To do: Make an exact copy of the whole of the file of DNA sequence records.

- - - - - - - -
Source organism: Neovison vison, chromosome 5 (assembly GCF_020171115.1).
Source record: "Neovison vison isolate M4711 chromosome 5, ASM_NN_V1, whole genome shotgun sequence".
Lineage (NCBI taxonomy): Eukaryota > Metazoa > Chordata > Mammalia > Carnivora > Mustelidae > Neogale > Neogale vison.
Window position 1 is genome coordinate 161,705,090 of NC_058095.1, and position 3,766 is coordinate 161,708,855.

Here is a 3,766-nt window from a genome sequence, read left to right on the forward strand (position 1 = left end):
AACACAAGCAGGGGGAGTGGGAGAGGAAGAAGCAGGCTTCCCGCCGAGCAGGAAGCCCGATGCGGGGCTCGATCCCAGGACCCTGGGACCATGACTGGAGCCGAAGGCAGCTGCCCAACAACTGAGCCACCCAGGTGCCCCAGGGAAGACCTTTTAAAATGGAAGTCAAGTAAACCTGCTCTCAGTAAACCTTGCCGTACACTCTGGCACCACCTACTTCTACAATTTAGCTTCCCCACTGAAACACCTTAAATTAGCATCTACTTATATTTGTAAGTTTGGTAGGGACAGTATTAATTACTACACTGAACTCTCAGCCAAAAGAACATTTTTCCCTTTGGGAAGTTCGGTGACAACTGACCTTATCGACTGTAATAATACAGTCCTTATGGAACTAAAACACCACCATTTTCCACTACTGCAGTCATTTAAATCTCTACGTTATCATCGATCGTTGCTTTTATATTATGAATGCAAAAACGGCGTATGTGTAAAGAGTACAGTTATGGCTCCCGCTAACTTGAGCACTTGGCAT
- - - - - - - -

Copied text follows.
Source organism: Neovison vison, chromosome 5 (assembly GCF_020171115.1).
Source record: "Neovison vison isolate M4711 chromosome 5, ASM_NN_V1, whole genome shotgun sequence".
Lineage (NCBI taxonomy): Eukaryota > Metazoa > Chordata > Mammalia > Carnivora > Mustelidae > Neogale > Neogale vison.
Window position 1 is genome coordinate 161,705,090 of NC_058095.1, and position 3,766 is coordinate 161,708,855.

Here is a 3,766-nt window from a genome sequence, read left to right on the forward strand (position 1 = left end):
AACACAAGCAGGGGGAGTGGGAGAGGAAGAAGCAGGCTTCCCGCCGAGCAGGAAGCCCGATGCGGGGCTCGATCCCAGGACCCTGGGACCATGACTGGAGCCGAAGGCAGCTGCCCAACAACTGAGCCACCCAGGTGCCCCAGGGAAGACCTTTTAAAATGGAAGTCAAGTAAACCTGCTCTCAGTAAACCTTGCCGTACACTCTGGCACCACCTACTTCTACAATTTAGCTTCCCCACTGAAACACCTTAAATTAGCATCTACTTATATTTGTAAGTTTGGTAGGGACAGTATTAATTACTACACTGAACTCTCAGCCAAAAGAACATTTTTCCCTTTGGGAAGTTCGGTGACAACTGACCTTATCGACTGTAATAATACAGTCCTTATGGAACTAAAACACCACCATTTTCCACTACTGCAGTCATTTAAATCTCTACGTTATCATCGATCGTTGCTTTTATATTATGAATGCAAAAACGGCGTATGTGTAAAGAGTACAGTTATGGCTCCCGCTAACTTGAGCACTTGGCAT